Always make sure you are using professional bartenders to serve the alcohol at your events. Professionals bartenders are trained to recognize if someone is intoxicated and how to handle them. They also are trained to mix drinks and will not be tempted to make drinks that are too strong or mix multiple drinks for one guest. They will also check I.D. if need be.

    If your bartenders are provided by your caterer or the event facility be sure and check to make sure these standards are met.

  • Last Call

    Anticipate the end of your event and stop serving alcohol at least an hour before hand. Serve more food and non-alcoholic drinks towards the end of your event.

  • Intoxicated Guests

    No matter how well you plan, if a guest wants to get drunk they will find a way. They may even show up drunk or well on their way to it.

    Your first line of defense is your bartender. Let them be the heavy and cut them off.

    After this, if they become unruly, you have a definite problem on your hands. You can try and quietly ask them to quiet down or even leave. You may appeal to a friend of theirs to talk to them or even take them home. But if they are out of control you are going to have to take the situation into your own hands. Designate a person to be the "bouncer" for the evening. If they aren't use to doing this they may require the back-up of several helpers.

    If you have rented a full service event venue this may already be covered for you. But once again - check and make sure before you have a problem.

  • Ride Home Program

    Many large fundraising events CYA (cover their ass) by providing a free "Sober Ride" home for any intoxicated guests.

    This often goes on behind the scenes and undercover for a couple of different reasons:

    1. They don't want the public (or their guests) to know that the event attendees are sometimes drinking to excess.

    2. They don't want the program abused by guests that are just looking for a free ride home (usually in large metropolitan areas where the guests may arrive by taxi or mass transit).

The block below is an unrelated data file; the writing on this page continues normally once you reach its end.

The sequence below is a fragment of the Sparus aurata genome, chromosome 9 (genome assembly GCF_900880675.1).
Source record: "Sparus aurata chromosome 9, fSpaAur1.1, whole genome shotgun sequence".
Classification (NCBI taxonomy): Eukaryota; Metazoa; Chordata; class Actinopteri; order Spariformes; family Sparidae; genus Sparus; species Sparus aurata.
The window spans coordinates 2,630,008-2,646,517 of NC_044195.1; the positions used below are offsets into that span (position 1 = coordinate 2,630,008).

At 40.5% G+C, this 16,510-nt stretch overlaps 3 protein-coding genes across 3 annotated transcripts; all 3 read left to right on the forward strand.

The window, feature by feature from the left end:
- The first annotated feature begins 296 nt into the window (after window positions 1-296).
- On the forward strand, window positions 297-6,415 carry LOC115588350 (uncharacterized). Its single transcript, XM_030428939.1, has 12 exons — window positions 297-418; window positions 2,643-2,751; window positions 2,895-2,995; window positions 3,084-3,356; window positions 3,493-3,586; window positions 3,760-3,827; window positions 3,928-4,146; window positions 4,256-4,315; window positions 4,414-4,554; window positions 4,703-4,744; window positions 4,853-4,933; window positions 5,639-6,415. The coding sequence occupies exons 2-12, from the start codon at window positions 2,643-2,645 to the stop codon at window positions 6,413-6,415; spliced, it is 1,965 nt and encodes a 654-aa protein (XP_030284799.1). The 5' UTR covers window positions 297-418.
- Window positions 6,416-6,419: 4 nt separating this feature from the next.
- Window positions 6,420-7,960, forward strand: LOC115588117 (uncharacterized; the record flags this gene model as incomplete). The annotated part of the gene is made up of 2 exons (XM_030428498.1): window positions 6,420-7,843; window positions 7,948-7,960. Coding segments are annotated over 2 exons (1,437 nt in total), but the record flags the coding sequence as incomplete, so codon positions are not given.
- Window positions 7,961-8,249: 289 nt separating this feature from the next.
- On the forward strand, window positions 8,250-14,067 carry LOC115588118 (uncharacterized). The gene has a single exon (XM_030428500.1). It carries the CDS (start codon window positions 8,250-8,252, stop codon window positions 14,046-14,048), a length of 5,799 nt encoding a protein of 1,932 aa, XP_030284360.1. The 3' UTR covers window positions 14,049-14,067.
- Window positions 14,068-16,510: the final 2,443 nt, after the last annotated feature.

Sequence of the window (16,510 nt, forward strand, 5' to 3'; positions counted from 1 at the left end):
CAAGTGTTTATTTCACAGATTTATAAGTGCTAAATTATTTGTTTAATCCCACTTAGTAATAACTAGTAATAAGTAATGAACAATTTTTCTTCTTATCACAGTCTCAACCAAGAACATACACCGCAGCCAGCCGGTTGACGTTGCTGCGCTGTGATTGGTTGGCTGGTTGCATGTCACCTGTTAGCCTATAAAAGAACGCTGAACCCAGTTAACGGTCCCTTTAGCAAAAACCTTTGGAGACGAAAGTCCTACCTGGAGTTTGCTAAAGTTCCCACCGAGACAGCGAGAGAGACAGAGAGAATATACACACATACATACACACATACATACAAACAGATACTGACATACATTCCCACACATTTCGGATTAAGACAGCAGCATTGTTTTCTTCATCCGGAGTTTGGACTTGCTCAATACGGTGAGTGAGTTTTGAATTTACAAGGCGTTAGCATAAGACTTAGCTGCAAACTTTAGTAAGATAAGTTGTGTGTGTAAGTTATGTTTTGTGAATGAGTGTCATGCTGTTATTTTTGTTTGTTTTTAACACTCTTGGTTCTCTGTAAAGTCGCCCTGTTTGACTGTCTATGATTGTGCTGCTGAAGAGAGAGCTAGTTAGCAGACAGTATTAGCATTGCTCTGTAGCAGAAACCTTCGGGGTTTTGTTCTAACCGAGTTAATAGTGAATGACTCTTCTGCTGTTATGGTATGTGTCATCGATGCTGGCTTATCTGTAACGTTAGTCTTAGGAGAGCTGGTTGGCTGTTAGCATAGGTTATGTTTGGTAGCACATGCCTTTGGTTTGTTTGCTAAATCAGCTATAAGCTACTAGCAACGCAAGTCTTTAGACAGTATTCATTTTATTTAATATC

Some nonprofits provide the "Sober Ride" using their staff or volunteers from the nonprofit.

    While admirable, there are some significant negatives with this approach:

    1. Liability- There is always the chance of vehicle crashes, alcohol poisoning, and lawsuits (never let a lone guy drive a drunk woman home alone).

    2. Puke- Sorry, there really wasn't a nice way to say it. Drunk people have a nasty habit of throwing-up all over everything.

    3. Expenses- Every volunteer will have to have a cell phone, a car, gas, parking, and training for a proper "Sober Ride" program.

    Many nonprofits find the smartest way to provide a "Sober Ride" program is via one of their local cab companies.

    Call ahead of time and inquire as to the availability of such programs in your area and the cost. Pre-arrange to have a cab company cover your event. Keep their number on hand at the event so you won't have to go searching for it when the need arises.


Conclusion

If you follow these tips you will significantly reduce the risk of a tragedy that may happen at any fundraising event where people drink. And this should reduce your liability and your chances of being sued or charged too.

But, more than that - it's the responsible thing to do! Do you really want to have a serious injury or death on your conscience? Do the right thing - don't let your fundraising event guests drive home drunk.

***********************


About the Author:

Deane Brengle is the editor of several free online publications that cover fundraising for small nonprofit groups. You can visit these publications and read more about fundraising in articles by him and other experts in the field at The Fund$Raiser Cyberzine, The Fundraising for Small Groups Newsletter, and Fundraising Booklets.